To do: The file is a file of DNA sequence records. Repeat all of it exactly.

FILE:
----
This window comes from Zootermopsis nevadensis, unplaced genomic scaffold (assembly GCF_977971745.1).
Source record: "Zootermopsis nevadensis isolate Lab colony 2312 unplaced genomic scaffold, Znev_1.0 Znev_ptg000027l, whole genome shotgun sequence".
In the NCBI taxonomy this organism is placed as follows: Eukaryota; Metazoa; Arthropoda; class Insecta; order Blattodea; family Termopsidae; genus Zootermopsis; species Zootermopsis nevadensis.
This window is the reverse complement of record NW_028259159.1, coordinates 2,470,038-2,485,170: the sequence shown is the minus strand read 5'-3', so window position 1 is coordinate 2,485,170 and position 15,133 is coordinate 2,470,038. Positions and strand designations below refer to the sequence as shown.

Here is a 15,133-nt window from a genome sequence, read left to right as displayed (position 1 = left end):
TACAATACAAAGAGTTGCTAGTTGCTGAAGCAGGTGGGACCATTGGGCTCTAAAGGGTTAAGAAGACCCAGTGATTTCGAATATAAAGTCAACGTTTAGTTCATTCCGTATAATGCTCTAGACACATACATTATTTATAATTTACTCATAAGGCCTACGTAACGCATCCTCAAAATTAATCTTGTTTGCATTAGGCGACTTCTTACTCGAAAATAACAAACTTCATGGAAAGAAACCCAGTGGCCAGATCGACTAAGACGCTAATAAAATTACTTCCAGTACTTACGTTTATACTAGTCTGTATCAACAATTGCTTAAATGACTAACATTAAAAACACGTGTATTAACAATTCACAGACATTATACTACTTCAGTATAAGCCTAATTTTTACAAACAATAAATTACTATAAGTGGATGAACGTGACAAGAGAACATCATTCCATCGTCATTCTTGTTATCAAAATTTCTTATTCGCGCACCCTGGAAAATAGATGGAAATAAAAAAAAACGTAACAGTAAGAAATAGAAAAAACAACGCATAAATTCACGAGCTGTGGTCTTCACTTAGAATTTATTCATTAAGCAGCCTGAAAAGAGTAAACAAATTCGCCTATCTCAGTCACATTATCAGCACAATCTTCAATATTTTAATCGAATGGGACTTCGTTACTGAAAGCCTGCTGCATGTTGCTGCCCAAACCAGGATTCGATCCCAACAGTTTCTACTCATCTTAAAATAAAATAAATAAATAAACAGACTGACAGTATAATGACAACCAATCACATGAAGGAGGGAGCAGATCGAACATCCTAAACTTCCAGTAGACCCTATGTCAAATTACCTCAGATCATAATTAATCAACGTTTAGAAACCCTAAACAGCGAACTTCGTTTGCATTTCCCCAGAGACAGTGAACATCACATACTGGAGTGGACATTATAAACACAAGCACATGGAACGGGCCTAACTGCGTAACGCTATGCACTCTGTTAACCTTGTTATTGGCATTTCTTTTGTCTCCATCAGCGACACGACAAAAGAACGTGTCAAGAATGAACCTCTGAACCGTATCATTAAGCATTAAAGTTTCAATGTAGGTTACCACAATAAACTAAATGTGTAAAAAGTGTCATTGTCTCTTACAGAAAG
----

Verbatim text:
This window comes from Zootermopsis nevadensis, unplaced genomic scaffold (assembly GCF_977971745.1).
Source record: "Zootermopsis nevadensis isolate Lab colony 2312 unplaced genomic scaffold, Znev_1.0 Znev_ptg000027l, whole genome shotgun sequence".
In the NCBI taxonomy this organism is placed as follows: Eukaryota; Metazoa; Arthropoda; class Insecta; order Blattodea; family Termopsidae; genus Zootermopsis; species Zootermopsis nevadensis.
This window is the reverse complement of record NW_028259159.1, coordinates 2,470,038-2,485,170: the sequence shown is the minus strand read 5'-3', so window position 1 is coordinate 2,485,170 and position 15,133 is coordinate 2,470,038. Positions and strand designations below refer to the sequence as shown.

Here is a 15,133-nt window from a genome sequence, read left to right as displayed (position 1 = left end):
TACAATACAAAGAGTTGCTAGTTGCTGAAGCAGGTGGGACCATTGGGCTCTAAAGGGTTAAGAAGACCCAGTGATTTCGAATATAAAGTCAACGTTTAGTTCATTCCGTATAATGCTCTAGACACATACATTATTTATAATTTACTCATAAGGCCTACGTAACGCATCCTCAAAATTAATCTTGTTTGCATTAGGCGACTTCTTACTCGAAAATAACAAACTTCATGGAAAGAAACCCAGTGGCCAGATCGACTAAGACGCTAATAAAATTACTTCCAGTACTTACGTTTATACTAGTCTGTATCAACAATTGCTTAAATGACTAACATTAAAAACACGTGTATTAACAATTCACAGACATTATACTACTTCAGTATAAGCCTAATTTTTACAAACAATAAATTACTATAAGTGGATGAACGTGACAAGAGAACATCATTCCATCGTCATTCTTGTTATCAAAATTTCTTATTCGCGCACCCTGGAAAATAGATGGAAATAAAAAAAAACGTAACAGTAAGAAATAGAAAAAACAACGCATAAATTCACGAGCTGTGGTCTTCACTTAGAATTTATTCATTAAGCAGCCTGAAAAGAGTAAACAAATTCGCCTATCTCAGTCACATTATCAGCACAATCTTCAATATTTTAATCGAATGGGACTTCGTTACTGAAAGCCTGCTGCATGTTGCTGCCCAAACCAGGATTCGATCCCAACAGTTTCTACTCATCTTAAAATAAAATAAATAAATAAACAGACTGACAGTATAATGACAACCAATCACATGAAGGAGGGAGCAGATCGAACATCCTAAACTTCCAGTAGACCCTATGTCAAATTACCTCAGATCATAATTAATCAACGTTTAGAAACCCTAAACAGCGAACTTCGTTTGCATTTCCCCAGAGACAGTGAACATCACATACTGGAGTGGACATTATAAACACAAGCACATGGAACGGGCCTAACTGCGTAACGCTATGCACTCTGTTAACCTTGTTATTGGCATTTCTTTTGTCTCCATCAGCGACACGACAAAAGAACGTGTCAAGAATGAACCTCTGAACCGTATCATTAAGCATTAAAGTTTCAATGTAGGTTACCACAATAAACTAAATGTGTAAAAAGTGTCATTGTCTCTTACAGAAAG